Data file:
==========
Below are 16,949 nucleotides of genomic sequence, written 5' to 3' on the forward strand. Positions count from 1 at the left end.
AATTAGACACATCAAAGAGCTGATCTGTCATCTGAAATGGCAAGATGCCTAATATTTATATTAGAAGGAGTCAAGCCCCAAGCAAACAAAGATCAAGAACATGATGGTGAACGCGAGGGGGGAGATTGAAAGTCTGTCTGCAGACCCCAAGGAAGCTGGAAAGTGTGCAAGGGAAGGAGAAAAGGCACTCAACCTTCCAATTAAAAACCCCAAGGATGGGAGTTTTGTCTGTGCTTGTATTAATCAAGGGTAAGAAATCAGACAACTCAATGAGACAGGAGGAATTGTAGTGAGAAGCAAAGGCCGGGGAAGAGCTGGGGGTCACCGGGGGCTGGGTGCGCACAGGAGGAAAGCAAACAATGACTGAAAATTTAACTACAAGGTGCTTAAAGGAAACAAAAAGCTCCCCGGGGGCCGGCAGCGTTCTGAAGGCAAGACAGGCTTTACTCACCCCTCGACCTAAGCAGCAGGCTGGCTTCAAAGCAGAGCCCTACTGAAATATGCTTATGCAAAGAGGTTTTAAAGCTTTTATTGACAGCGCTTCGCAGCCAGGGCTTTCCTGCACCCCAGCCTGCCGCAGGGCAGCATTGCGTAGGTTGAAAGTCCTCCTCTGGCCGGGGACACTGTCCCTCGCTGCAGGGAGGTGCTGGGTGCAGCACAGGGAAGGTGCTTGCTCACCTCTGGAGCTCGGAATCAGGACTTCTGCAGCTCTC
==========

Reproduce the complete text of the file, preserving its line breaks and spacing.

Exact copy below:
Below are 16,949 nucleotides of genomic sequence, written 5' to 3' on the forward strand. Positions count from 1 at the left end.
AATTAGACACATCAAAGAGCTGATCTGTCATCTGAAATGGCAAGATGCCTAATATTTATATTAGAAGGAGTCAAGCCCCAAGCAAACAAAGATCAAGAACATGATGGTGAACGCGAGGGGGGAGATTGAAAGTCTGTCTGCAGACCCCAAGGAAGCTGGAAAGTGTGCAAGGGAAGGAGAAAAGGCACTCAACCTTCCAATTAAAAACCCCAAGGATGGGAGTTTTGTCTGTGCTTGTATTAATCAAGGGTAAGAAATCAGACAACTCAATGAGACAGGAGGAATTGTAGTGAGAAGCAAAGGCCGGGGAAGAGCTGGGGGTCACCGGGGGCTGGGTGCGCACAGGAGGAAAGCAAACAATGACTGAAAATTTAACTACAAGGTGCTTAAAGGAAACAAAAAGCTCCCCGGGGGCCGGCAGCGTTCTGAAGGCAAGACAGGCTTTACTCACCCCTCGACCTAAGCAGCAGGCTGGCTTCAAAGCAGAGCCCTACTGAAATATGCTTATGCAAAGAGGTTTTAAAGCTTTTATTGACAGCGCTTCGCAGCCAGGGCTTTCCTGCACCCCAGCCTGCCGCAGGGCAGCATTGCGTAGGTTGAAAGTCCTCCTCTGGCCGGGGACACTGTCCCTCGCTGCAGGGAGGTGCTGGGTGCAGCACAGGGAAGGTGCTTGCTCACCTCTGGAGCTCGGAATCAGGACTTCTGCAGCTCTC